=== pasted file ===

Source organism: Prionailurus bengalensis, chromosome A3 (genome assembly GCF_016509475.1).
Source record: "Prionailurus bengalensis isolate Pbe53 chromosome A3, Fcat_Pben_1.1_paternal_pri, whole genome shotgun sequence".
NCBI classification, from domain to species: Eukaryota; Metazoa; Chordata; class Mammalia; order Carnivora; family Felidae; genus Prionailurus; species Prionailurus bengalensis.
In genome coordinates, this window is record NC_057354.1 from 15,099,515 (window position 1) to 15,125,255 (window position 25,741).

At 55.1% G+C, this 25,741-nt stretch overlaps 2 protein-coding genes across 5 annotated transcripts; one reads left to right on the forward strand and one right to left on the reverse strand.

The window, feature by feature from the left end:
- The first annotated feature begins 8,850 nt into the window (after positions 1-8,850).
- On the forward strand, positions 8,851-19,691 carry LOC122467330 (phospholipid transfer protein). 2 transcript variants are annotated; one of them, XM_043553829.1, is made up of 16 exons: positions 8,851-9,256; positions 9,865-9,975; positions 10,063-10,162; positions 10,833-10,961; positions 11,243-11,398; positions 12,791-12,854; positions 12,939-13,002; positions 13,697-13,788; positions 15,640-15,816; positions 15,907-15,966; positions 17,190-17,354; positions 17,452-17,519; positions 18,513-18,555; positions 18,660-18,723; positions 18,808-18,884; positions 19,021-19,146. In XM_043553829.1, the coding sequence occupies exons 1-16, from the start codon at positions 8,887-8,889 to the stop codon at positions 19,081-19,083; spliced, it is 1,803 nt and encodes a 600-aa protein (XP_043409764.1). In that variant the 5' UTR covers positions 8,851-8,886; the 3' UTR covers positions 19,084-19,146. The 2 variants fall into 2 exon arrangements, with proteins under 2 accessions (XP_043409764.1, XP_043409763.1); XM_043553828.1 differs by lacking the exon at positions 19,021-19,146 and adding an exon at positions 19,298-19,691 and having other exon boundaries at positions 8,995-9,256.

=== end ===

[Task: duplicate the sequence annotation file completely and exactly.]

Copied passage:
Source organism: Prionailurus bengalensis, chromosome A3 (genome assembly GCF_016509475.1).
Source record: "Prionailurus bengalensis isolate Pbe53 chromosome A3, Fcat_Pben_1.1_paternal_pri, whole genome shotgun sequence".
NCBI classification, from domain to species: Eukaryota; Metazoa; Chordata; class Mammalia; order Carnivora; family Felidae; genus Prionailurus; species Prionailurus bengalensis.
In genome coordinates, this window is record NC_057354.1 from 15,099,515 (window position 1) to 15,125,255 (window position 25,741).

At 55.1% G+C, this 25,741-nt stretch overlaps 2 protein-coding genes across 5 annotated transcripts; one reads left to right on the forward strand and one right to left on the reverse strand.

The window, feature by feature from the left end:
- The first annotated feature begins 8,850 nt into the window (after positions 1-8,850).
- On the forward strand, positions 8,851-19,691 carry LOC122467330 (phospholipid transfer protein). 2 transcript variants are annotated; one of them, XM_043553829.1, is made up of 16 exons: positions 8,851-9,256; positions 9,865-9,975; positions 10,063-10,162; positions 10,833-10,961; positions 11,243-11,398; positions 12,791-12,854; positions 12,939-13,002; positions 13,697-13,788; positions 15,640-15,816; positions 15,907-15,966; positions 17,190-17,354; positions 17,452-17,519; positions 18,513-18,555; positions 18,660-18,723; positions 18,808-18,884; positions 19,021-19,146. In XM_043553829.1, the coding sequence occupies exons 1-16, from the start codon at positions 8,887-8,889 to the stop codon at positions 19,081-19,083; spliced, it is 1,803 nt and encodes a 600-aa protein (XP_043409764.1). In that variant the 5' UTR covers positions 8,851-8,886; the 3' UTR covers positions 19,084-19,146. The 2 variants fall into 2 exon arrangements, with proteins under 2 accessions (XP_043409764.1, XP_043409763.1); XM_043553828.1 differs by lacking the exon at positions 19,021-19,146 and adding an exon at positions 19,298-19,691 and having other exon boundaries at positions 8,995-9,256.